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they usually have contrast or opposition of pitch, as “Sink or swim, live or die, survive or perish.'
TO THE TEACHER:—Write exercises similar to the above upon the
blackboard, and accustom the pupils to follow the pointer, giving at once whatever emphasis you may indicate. Speak a simple sentence or, better still, a combination of letters, numbers, or vowel-sounds, and have the pupils write it upon the blackboard, indicating your emphasis and pauses, if there be any. The emphatic word may be delivered in a much softer tone than the rest of the phrase; and, if pitch and prolongation are correctly given, the meaning will be perfectly clear. This is an excellent exercise for overcoming any tendency to boisterousness, and for acquiring a refined and reposeful delivery. Note carefully that emphasis is merely making an idea prominent, and that the simplest means are always the best.
EXAMPLES FOR PRACTICE.
I had from childhood a thickness of speech arising from a large palate, and when a boy I used to be laughed at for talking as if I • had pudding in my mouth. When I went to Amherst I was for
tunate in passing into the hands of John Lovell, a teacher of elocution, and a better teacher for my purpose I cannot conceive. His system consisted in drill, or the thorough practice of inflexions by the voice, of gesture, posture, and articulation. Sometimes I was a whole hour practising my voice on a word-like justice. I would have to take a posture, frequently at a mark chalked out on the floor. Then we would go through all the gestures.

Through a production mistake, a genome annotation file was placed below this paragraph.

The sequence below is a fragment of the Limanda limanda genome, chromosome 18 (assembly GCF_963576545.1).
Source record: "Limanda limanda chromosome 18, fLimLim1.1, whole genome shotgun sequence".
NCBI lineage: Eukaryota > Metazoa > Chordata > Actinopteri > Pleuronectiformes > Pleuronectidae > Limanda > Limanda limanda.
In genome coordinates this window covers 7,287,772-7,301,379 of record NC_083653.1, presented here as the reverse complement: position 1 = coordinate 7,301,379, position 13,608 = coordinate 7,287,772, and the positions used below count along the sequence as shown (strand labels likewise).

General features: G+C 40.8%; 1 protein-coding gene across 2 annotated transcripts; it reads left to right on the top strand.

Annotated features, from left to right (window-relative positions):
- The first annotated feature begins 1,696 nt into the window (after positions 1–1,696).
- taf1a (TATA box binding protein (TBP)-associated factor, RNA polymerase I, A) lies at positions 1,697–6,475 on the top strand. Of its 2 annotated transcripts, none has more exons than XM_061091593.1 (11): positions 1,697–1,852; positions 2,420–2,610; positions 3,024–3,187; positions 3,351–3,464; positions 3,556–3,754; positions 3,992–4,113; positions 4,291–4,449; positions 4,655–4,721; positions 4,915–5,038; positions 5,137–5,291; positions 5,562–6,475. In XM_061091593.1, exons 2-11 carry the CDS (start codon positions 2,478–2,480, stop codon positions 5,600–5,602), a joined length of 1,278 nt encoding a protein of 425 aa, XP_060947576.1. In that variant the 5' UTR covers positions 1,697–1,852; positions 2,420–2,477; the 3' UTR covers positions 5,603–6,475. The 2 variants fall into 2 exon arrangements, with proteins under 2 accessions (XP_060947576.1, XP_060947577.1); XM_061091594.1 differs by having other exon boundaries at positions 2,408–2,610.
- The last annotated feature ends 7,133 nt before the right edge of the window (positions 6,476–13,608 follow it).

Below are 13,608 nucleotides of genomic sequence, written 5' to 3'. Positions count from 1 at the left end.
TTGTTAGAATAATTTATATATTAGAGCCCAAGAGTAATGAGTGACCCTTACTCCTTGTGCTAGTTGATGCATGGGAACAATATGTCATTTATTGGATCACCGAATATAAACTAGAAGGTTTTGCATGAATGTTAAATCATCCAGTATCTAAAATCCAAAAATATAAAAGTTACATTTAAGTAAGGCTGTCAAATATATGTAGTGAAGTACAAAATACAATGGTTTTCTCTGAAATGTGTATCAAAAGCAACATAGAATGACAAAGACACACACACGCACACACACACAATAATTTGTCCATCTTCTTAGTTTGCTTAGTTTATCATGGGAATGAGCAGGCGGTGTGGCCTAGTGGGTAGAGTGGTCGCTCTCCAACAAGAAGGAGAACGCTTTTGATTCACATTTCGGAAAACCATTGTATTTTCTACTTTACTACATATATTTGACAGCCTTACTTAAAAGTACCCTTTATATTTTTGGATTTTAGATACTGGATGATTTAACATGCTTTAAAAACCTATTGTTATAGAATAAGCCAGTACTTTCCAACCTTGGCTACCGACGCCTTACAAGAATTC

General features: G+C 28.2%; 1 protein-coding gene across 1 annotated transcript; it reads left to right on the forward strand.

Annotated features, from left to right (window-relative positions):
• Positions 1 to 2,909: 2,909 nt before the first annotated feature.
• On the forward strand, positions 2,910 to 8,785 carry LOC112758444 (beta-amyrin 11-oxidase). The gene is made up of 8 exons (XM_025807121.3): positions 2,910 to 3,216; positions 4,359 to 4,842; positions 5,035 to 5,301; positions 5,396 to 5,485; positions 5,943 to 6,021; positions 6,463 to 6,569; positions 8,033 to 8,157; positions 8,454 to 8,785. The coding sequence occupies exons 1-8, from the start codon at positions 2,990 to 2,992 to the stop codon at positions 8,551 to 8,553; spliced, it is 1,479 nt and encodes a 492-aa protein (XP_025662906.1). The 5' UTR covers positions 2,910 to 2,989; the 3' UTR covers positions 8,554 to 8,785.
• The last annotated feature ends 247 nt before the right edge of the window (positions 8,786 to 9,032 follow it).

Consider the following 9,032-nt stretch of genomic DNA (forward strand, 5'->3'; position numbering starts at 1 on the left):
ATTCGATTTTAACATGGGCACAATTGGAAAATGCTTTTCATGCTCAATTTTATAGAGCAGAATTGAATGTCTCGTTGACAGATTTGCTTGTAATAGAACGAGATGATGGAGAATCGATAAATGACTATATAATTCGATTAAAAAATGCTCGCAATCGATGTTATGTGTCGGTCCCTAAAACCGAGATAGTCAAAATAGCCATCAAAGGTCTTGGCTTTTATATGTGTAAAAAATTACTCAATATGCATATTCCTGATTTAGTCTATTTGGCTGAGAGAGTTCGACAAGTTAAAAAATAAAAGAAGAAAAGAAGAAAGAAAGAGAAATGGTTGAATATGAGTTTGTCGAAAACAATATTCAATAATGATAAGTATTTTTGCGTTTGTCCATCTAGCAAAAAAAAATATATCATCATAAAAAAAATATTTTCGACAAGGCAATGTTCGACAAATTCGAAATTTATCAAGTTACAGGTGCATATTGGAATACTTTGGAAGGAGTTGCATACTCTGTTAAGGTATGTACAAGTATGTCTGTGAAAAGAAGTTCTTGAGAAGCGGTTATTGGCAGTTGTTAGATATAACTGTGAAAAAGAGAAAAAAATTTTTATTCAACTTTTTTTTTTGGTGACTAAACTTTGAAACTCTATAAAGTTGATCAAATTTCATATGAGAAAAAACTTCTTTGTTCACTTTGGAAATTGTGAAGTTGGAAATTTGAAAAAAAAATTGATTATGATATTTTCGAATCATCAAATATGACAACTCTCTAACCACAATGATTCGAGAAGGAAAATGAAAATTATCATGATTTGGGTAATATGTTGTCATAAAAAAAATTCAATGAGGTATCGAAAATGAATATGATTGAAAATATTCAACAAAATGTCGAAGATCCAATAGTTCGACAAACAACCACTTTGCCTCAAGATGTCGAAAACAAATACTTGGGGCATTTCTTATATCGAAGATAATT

It was drill, drill, drill, until the motions almost became a second nature. Now, I never know what movements I shall make. My gestures are natural, because this drill made them natural to me. The only method of acquiring effective elocution is by practice, of not less than an hour a day, until the student has his voice and himself thoroughly subdued and trained to right expression. -Henry Ward Beecher.
The mountain and the squirrel had a quarrel, and the former called the latter “Little prig.” Bun replied, “You are doubtless very big, but all sorts of things and weather must be taken in together to make up a year, and a sphere; and I think it no disgrace to occupy my place. If I'm not so large as you, you are not so small as I, and not half so spry. I'll not deny you make a very pretty squirrel track! Talents differ; all is well and wisely put; if I cannot carry forests on my back, neither can you crack a nut.”—Emerson.
The keynote to the oratory of Wendell Phillips lay in this: that it was essentially conversational—the conversational raised to its highest power. Perhaps no orator ever spoke with so little apparent effort, or began so entirely on the plane of his average hearers. It was as if he simply repeated, in a little louder tone, what he had just been saying to some familiar friend at his elbow. The effect was absolutely disarming. Those accustomed to spread-eagle eloquence felt, perhaps, a slight sense of disappointment. Could this quiet, easy, effortless man be Wendell Phillips ? But he held them by his very quietness; it did not seem to have occurred to him to doubt his power to hold them. The poise of his manly figure, the easy grace of his attitude, the thrilling modulation of his perfectly trained voice, the dignity of his gesture, the keen penetration of his eye, all aided to keep his hearers in hand. The colloquialism was never relaxed, but it was familiarity without loss of keeping. What the Revolutionary orators would now seem to us, we cannot tell: but it is pretty certain that, of all our post-Revolutionary speakers, save Webster only, Wendell Phillips stood at the head; while he and Webster represented types of oratory so essentially different that any comparison between them is like trying to compare an oak tree and a pine.—T. W. Higginson.